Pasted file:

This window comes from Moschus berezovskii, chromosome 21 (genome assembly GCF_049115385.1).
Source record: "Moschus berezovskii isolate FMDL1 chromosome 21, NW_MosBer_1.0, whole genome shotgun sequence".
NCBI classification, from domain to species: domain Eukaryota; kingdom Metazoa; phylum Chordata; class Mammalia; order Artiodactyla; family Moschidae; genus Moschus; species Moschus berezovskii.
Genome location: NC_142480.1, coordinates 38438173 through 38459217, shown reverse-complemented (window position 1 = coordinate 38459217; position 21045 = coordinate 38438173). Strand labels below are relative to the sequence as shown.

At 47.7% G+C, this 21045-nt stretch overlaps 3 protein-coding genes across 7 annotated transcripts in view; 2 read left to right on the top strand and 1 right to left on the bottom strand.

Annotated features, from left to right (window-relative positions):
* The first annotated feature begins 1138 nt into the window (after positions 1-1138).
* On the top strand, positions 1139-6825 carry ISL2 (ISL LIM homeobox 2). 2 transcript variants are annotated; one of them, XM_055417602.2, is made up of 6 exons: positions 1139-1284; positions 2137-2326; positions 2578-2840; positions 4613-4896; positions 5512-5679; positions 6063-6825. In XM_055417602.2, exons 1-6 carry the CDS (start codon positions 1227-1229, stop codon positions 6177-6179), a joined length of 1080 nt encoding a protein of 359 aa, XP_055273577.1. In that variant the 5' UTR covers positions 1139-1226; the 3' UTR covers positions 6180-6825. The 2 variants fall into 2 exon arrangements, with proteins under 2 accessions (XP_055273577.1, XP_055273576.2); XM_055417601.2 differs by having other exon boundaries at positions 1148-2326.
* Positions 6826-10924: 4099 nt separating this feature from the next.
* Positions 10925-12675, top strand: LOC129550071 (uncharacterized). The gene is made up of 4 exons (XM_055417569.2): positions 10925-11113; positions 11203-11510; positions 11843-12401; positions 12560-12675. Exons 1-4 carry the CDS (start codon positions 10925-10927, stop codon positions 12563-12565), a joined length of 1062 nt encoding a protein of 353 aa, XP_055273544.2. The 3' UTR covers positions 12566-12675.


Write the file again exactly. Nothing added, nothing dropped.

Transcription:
This window comes from Moschus berezovskii, chromosome 21 (genome assembly GCF_049115385.1).
Source record: "Moschus berezovskii isolate FMDL1 chromosome 21, NW_MosBer_1.0, whole genome shotgun sequence".
NCBI classification, from domain to species: domain Eukaryota; kingdom Metazoa; phylum Chordata; class Mammalia; order Artiodactyla; family Moschidae; genus Moschus; species Moschus berezovskii.
Genome location: NC_142480.1, coordinates 38438173 through 38459217, shown reverse-complemented (window position 1 = coordinate 38459217; position 21045 = coordinate 38438173). Strand labels below are relative to the sequence as shown.

At 47.7% G+C, this 21045-nt stretch overlaps 3 protein-coding genes across 7 annotated transcripts in view; 2 read left to right on the top strand and 1 right to left on the bottom strand.

Annotated features, from left to right (window-relative positions):
* The first annotated feature begins 1138 nt into the window (after positions 1-1138).
* On the top strand, positions 1139-6825 carry ISL2 (ISL LIM homeobox 2). 2 transcript variants are annotated; one of them, XM_055417602.2, is made up of 6 exons: positions 1139-1284; positions 2137-2326; positions 2578-2840; positions 4613-4896; positions 5512-5679; positions 6063-6825. In XM_055417602.2, exons 1-6 carry the CDS (start codon positions 1227-1229, stop codon positions 6177-6179), a joined length of 1080 nt encoding a protein of 359 aa, XP_055273577.1. In that variant the 5' UTR covers positions 1139-1226; the 3' UTR covers positions 6180-6825. The 2 variants fall into 2 exon arrangements, with proteins under 2 accessions (XP_055273577.1, XP_055273576.2); XM_055417601.2 differs by having other exon boundaries at positions 1148-2326.
* Positions 6826-10924: 4099 nt separating this feature from the next.
* Positions 10925-12675, top strand: LOC129550071 (uncharacterized). The gene is made up of 4 exons (XM_055417569.2): positions 10925-11113; positions 11203-11510; positions 11843-12401; positions 12560-12675. Exons 1-4 carry the CDS (start codon positions 10925-10927, stop codon positions 12563-12565), a joined length of 1062 nt encoding a protein of 353 aa, XP_055273544.2. The 3' UTR covers positions 12566-12675.